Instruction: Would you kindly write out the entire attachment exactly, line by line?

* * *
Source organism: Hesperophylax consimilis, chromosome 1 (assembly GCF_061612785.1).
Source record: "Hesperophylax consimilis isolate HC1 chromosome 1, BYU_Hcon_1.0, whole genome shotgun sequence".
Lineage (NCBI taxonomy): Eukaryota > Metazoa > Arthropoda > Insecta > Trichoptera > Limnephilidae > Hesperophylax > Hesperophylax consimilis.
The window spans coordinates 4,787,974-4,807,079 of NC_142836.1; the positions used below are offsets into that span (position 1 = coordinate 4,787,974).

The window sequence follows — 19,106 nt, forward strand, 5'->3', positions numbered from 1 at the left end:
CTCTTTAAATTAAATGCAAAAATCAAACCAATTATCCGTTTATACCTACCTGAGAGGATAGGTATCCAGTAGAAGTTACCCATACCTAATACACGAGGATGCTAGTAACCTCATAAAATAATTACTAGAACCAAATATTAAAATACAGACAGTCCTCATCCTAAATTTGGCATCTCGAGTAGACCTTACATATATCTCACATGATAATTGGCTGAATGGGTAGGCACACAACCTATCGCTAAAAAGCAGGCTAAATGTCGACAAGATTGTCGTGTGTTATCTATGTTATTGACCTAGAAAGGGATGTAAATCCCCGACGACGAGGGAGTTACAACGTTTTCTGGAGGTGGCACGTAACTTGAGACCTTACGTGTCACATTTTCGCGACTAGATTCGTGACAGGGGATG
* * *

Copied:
Source organism: Hesperophylax consimilis, chromosome 1 (assembly GCF_061612785.1).
Source record: "Hesperophylax consimilis isolate HC1 chromosome 1, BYU_Hcon_1.0, whole genome shotgun sequence".
Lineage (NCBI taxonomy): Eukaryota > Metazoa > Arthropoda > Insecta > Trichoptera > Limnephilidae > Hesperophylax > Hesperophylax consimilis.
The window spans coordinates 4,787,974-4,807,079 of NC_142836.1; the positions used below are offsets into that span (position 1 = coordinate 4,787,974).

The window sequence follows — 19,106 nt, forward strand, 5'->3', positions numbered from 1 at the left end:
CTCTTTAAATTAAATGCAAAAATCAAACCAATTATCCGTTTATACCTACCTGAGAGGATAGGTATCCAGTAGAAGTTACCCATACCTAATACACGAGGATGCTAGTAACCTCATAAAATAATTACTAGAACCAAATATTAAAATACAGACAGTCCTCATCCTAAATTTGGCATCTCGAGTAGACCTTACATATATCTCACATGATAATTGGCTGAATGGGTAGGCACACAACCTATCGCTAAAAAGCAGGCTAAATGTCGACAAGATTGTCGTGTGTTATCTATGTTATTGACCTAGAAAGGGATGTAAATCCCCGACGACGAGGGAGTTACAACGTTTTCTGGAGGTGGCACGTAACTTGAGACCTTACGTGTCACATTTTCGCGACTAGATTCGTGACAGGGGATG